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Hebrew for Christians
False Dilemma

Also Known as: Black & White Thinking.

A False Dilemma is a fallacy in which a person uses the following pattern of "reasoning":

    Either p is true or q is true.
    P is false.
    Therefore q is true.

This line of "reasoning" is fallacious because if both claims could be false, then it cannot be inferred that one is true because the other is false. That this is the case is made clear by the following example:

    Either 1+1=4 or 1+1=12.
    It is not the case that 1+1=4.
    Therefore 1+1=12.

In cases in which the two options are, in fact, the only two options, this line of reasoning is not fallacious. For example:

    Bill is dead or he is alive.
    Bill is not dead.
    Therefore Bill is alive.


  1. Senator Jill: "We'll have to cut education funding this year."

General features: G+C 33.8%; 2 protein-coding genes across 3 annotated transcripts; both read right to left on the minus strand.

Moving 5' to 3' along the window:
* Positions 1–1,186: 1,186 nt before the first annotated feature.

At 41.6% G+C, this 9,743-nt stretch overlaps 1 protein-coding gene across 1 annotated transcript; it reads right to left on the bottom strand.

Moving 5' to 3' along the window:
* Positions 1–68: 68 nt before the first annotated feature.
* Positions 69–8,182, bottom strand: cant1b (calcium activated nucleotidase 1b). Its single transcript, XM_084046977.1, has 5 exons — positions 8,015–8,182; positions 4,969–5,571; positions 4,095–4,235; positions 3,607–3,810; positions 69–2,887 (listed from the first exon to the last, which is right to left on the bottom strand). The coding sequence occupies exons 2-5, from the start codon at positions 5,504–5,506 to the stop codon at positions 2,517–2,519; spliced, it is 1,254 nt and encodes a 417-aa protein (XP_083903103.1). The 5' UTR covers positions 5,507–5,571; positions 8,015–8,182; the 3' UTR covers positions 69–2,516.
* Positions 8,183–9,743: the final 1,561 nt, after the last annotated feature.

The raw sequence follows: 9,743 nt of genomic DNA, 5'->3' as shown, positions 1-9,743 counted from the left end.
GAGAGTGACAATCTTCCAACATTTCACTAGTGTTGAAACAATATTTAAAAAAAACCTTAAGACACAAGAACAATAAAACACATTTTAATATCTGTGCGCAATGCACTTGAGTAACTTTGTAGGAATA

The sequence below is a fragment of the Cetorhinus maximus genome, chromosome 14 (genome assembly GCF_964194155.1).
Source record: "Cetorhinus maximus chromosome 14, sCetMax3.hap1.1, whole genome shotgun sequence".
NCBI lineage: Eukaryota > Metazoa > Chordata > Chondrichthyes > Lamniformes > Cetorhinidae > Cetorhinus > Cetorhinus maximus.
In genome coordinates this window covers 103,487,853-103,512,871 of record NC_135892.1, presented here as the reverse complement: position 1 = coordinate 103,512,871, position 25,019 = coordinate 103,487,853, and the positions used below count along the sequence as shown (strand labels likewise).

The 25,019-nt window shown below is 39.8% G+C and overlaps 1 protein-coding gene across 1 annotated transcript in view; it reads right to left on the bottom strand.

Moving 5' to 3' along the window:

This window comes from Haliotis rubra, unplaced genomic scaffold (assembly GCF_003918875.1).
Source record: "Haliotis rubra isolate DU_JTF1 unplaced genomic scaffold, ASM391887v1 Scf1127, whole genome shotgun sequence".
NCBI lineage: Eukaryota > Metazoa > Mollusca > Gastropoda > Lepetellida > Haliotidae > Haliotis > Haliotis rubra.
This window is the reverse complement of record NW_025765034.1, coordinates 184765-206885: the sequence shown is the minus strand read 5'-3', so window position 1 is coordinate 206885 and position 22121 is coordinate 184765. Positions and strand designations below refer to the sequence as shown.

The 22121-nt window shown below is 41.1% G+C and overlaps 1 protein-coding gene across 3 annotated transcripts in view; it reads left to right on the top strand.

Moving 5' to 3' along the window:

Senator Bill: "Why?"
    Senator Jill: "Well, either we cut the social programs or we live with a huge deficit and we can't live with the deficit."

  2. Bill: "Jill and I both support having prayer in public schools."
    Jill: "Hey, I never said that!"
    Bill: "You're not an atheist are you Jill?"

  3. "Look, you are going to have to make up your mind. Either you decide that you can afford this stereo, or you decide you are going to do without music for a while."

A limited number of options (usually two) is given, while in reality there are more options. A false dilemma is an illegitimate use of the "or" operator.

Putting issues or opinions into "black or white" terms is a common instance of this fallacy.

More Examples:

  1. Either you're for me or against me.
  2. America: love it or leave it.
  3. Either support George Bush or be considered a terrorist.
  4. Every person is either wholly good or wholly evil.


Identify the options given and show (with an example) that there is an additional option.

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Hebrew for Christians
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